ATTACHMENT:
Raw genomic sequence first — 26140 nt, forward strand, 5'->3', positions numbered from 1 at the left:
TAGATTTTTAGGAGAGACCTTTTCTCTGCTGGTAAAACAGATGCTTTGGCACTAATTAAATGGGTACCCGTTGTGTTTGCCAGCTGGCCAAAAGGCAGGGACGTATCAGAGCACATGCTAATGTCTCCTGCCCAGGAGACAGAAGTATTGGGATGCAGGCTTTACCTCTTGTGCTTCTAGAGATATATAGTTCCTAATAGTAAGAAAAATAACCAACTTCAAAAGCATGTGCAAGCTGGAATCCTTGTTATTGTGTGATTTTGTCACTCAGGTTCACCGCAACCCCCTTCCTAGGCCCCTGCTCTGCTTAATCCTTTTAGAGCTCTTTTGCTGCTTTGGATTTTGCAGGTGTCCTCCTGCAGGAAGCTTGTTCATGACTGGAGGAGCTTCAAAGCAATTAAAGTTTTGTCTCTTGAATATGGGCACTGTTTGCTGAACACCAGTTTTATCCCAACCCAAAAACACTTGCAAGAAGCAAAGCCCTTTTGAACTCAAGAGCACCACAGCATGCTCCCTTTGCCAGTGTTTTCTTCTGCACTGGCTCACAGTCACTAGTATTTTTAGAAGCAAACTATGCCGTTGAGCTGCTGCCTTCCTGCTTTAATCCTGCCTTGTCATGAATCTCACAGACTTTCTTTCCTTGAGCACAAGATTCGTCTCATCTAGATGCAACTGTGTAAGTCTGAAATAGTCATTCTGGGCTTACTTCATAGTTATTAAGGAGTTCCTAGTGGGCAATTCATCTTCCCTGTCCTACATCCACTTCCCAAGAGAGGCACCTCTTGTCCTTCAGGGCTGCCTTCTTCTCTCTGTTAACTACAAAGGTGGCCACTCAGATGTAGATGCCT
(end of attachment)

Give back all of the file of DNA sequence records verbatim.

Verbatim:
Raw genomic sequence first — 26140 nt, forward strand, 5'->3', positions numbered from 1 at the left:
TAGATTTTTAGGAGAGACCTTTTCTCTGCTGGTAAAACAGATGCTTTGGCACTAATTAAATGGGTACCCGTTGTGTTTGCCAGCTGGCCAAAAGGCAGGGACGTATCAGAGCACATGCTAATGTCTCCTGCCCAGGAGACAGAAGTATTGGGATGCAGGCTTTACCTCTTGTGCTTCTAGAGATATATAGTTCCTAATAGTAAGAAAAATAACCAACTTCAAAAGCATGTGCAAGCTGGAATCCTTGTTATTGTGTGATTTTGTCACTCAGGTTCACCGCAACCCCCTTCCTAGGCCCCTGCTCTGCTTAATCCTTTTAGAGCTCTTTTGCTGCTTTGGATTTTGCAGGTGTCCTCCTGCAGGAAGCTTGTTCATGACTGGAGGAGCTTCAAAGCAATTAAAGTTTTGTCTCTTGAATATGGGCACTGTTTGCTGAACACCAGTTTTATCCCAACCCAAAAACACTTGCAAGAAGCAAAGCCCTTTTGAACTCAAGAGCACCACAGCATGCTCCCTTTGCCAGTGTTTTCTTCTGCACTGGCTCACAGTCACTAGTATTTTTAGAAGCAAACTATGCCGTTGAGCTGCTGCCTTCCTGCTTTAATCCTGCCTTGTCATGAATCTCACAGACTTTCTTTCCTTGAGCACAAGATTCGTCTCATCTAGATGCAACTGTGTAAGTCTGAAATAGTCATTCTGGGCTTACTTCATAGTTATTAAGGAGTTCCTAGTGGGCAATTCATCTTCCCTGTCCTACATCCACTTCCCAAGAGAGGCACCTCTTGTCCTTCAGGGCTGCCTTCTTCTCTCTGTTAACTACAAAGGTGGCCACTCAGATGTAGATGCCT